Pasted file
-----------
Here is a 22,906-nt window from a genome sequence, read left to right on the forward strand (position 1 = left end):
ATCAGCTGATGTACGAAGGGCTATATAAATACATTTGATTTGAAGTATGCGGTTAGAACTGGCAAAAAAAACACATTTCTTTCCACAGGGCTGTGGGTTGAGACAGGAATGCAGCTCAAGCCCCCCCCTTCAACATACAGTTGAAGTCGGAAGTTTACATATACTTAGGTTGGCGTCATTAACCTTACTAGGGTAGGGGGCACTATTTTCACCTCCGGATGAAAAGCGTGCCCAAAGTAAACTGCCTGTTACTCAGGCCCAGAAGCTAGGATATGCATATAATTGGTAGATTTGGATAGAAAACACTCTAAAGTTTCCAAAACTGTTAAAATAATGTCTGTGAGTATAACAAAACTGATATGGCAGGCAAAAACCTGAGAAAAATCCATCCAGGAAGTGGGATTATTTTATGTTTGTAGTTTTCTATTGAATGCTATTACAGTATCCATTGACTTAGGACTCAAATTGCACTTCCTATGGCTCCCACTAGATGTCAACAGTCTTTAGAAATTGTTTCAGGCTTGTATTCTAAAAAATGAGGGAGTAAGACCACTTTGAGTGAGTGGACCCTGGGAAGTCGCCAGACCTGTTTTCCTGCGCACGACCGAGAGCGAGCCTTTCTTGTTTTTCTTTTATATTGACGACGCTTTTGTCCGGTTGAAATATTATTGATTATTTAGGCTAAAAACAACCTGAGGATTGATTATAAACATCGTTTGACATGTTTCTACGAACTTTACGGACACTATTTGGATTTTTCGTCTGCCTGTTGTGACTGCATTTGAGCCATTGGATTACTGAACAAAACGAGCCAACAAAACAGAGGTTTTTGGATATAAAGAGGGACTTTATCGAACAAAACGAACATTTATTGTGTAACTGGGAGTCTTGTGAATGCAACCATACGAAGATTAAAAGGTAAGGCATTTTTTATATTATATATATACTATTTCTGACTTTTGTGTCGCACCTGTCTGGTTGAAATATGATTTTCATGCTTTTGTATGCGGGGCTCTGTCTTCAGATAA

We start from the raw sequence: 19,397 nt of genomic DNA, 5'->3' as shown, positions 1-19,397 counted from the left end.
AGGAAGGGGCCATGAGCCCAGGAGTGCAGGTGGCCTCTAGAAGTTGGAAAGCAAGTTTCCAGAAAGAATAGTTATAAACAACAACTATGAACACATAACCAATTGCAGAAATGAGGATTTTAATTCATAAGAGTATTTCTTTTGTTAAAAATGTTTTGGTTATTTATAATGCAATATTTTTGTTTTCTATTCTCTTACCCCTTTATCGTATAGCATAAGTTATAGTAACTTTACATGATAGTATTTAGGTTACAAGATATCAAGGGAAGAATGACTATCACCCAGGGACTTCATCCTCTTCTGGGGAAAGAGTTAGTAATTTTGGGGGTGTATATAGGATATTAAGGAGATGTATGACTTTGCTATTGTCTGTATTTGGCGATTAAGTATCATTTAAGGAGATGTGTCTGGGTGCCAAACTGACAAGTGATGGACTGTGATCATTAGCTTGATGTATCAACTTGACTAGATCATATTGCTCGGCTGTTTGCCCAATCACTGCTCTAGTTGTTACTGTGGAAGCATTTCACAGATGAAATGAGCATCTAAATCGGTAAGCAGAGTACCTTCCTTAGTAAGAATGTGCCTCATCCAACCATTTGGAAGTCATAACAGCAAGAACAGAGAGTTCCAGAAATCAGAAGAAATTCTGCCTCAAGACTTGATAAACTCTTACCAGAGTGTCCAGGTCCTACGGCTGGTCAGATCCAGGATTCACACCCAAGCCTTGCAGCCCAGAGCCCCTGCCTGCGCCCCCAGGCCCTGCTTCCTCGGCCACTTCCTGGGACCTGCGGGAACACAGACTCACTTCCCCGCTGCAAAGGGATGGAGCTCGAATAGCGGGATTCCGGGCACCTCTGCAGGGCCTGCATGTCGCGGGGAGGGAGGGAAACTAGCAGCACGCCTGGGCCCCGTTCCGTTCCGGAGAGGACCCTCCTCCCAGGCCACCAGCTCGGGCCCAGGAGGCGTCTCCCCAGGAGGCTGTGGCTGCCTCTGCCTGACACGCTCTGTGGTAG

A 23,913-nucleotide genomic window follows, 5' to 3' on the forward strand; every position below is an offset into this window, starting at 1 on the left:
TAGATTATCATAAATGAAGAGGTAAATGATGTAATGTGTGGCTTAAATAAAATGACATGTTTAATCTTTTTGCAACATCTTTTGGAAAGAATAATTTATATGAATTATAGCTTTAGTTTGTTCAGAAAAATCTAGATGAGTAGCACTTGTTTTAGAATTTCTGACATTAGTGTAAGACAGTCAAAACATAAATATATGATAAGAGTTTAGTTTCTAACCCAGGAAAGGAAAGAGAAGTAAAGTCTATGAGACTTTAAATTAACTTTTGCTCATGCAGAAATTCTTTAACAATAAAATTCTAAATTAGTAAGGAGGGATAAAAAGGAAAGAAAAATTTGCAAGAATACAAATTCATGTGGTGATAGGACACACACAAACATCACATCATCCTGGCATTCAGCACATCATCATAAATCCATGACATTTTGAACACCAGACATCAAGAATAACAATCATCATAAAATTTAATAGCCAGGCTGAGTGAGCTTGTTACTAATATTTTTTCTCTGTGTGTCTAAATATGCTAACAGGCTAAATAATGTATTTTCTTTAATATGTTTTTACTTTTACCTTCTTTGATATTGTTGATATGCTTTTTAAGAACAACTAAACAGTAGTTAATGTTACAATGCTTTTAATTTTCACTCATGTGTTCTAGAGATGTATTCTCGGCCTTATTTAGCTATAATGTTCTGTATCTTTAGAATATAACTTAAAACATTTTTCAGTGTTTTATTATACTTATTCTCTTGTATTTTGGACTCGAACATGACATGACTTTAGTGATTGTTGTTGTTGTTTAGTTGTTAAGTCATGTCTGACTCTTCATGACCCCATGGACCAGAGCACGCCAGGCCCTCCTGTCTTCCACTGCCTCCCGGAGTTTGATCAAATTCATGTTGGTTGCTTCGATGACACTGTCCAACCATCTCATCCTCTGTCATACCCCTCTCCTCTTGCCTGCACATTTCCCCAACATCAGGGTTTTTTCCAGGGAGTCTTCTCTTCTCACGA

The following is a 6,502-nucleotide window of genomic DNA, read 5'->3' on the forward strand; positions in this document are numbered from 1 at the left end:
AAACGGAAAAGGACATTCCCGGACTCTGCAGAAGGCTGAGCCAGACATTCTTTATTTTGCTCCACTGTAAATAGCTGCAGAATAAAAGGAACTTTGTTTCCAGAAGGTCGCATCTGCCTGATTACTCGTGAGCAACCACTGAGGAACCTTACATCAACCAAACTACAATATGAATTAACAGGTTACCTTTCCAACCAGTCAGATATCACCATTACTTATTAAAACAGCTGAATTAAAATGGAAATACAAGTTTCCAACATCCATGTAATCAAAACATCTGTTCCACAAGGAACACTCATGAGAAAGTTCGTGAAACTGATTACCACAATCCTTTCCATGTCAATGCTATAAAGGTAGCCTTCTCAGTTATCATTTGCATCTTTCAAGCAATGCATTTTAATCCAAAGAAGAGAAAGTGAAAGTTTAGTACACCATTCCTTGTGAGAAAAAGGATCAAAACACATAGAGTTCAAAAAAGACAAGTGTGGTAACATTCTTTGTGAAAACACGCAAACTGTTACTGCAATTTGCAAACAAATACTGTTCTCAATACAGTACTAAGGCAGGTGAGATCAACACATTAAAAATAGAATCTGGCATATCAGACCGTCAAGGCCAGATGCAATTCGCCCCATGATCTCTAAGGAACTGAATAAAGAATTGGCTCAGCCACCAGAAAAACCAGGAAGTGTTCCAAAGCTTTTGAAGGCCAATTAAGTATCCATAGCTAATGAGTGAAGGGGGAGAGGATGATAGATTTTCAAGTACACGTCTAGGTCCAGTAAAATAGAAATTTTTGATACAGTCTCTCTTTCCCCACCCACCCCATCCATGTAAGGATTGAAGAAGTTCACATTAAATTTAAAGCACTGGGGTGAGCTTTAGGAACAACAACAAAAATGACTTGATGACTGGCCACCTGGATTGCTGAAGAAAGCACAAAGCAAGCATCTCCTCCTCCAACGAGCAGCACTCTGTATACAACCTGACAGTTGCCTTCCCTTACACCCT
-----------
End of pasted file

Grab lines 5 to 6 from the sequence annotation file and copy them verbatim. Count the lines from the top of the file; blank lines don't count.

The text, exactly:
A 23,913-nucleotide genomic window follows, 5' to 3' on the forward strand; every position below is an offset into this window, starting at 1 on the left:
TAGATTATCATAAATGAAGAGGTAAATGATGTAATGTGTGGCTTAAATAAAATGACATGTTTAATCTTTTTGCAACATCTTTTGGAAAGAATAATTTATATGAATTATAGCTTTAGTTTGTTCAGAAAAATCTAGATGAGTAGCACTTGTTTTAGAATTTCTGACATTAGTGTAAGACAGTCAAAACATAAATATATGATAAGAGTTTAGTTTCTAACCCAGGAAAGGAAAGAGAAGTAAAGTCTATGAGACTTTAAATTAACTTTTGCTCATGCAGAAATTCTTTAACAATAAAATTCTAAATTAGTAAGGAGGGATAAAAAGGAAAGAAAAATTTGCAAGAATACAAATTCATGTGGTGATAGGACACACACAAACATCACATCATCCTGGCATTCAGCACATCATCATAAATCCATGACATTTTGAACACCAGACATCAAGAATAACAATCATCATAAAATTTAATAGCCAGGCTGAGTGAGCTTGTTACTAATATTTTTTCTCTGTGTGTCTAAATATGCTAACAGGCTAAATAATGTATTTTCTTTAATATGTTTTTACTTTTACCTTCTTTGATATTGTTGATATGCTTTTTAAGAACAACTAAACAGTAGTTAATGTTACAATGCTTTTAATTTTCACTCATGTGTTCTAGAGATGTATTCTCGGCCTTATTTAGCTATAATGTTCTGTATCTTTAGAATATAACTTAAAACATTTTTCAGTGTTTTATTATACTTATTCTCTTGTATTTTGGACTCGAACATGACATGACTTTAGTGATTGTTGTTGTTGTTTAGTTGTTAAGTCATGTCTGACTCTTCATGACCCCATGGACCAGAGCACGCCAGGCCCTCCTGTCTTCCACTGCCTCCCGGAGTTTGATCAAATTCATGTTGGTTGCTTCGATGACACTGTCCAACCATCTCATCCTCTGTCATACCCCTCTCCTCTTGCCTGCACATTTCCCCAACATCAGGGTTTTTTCCAGGGAGTCTTCTCTTCTCACGA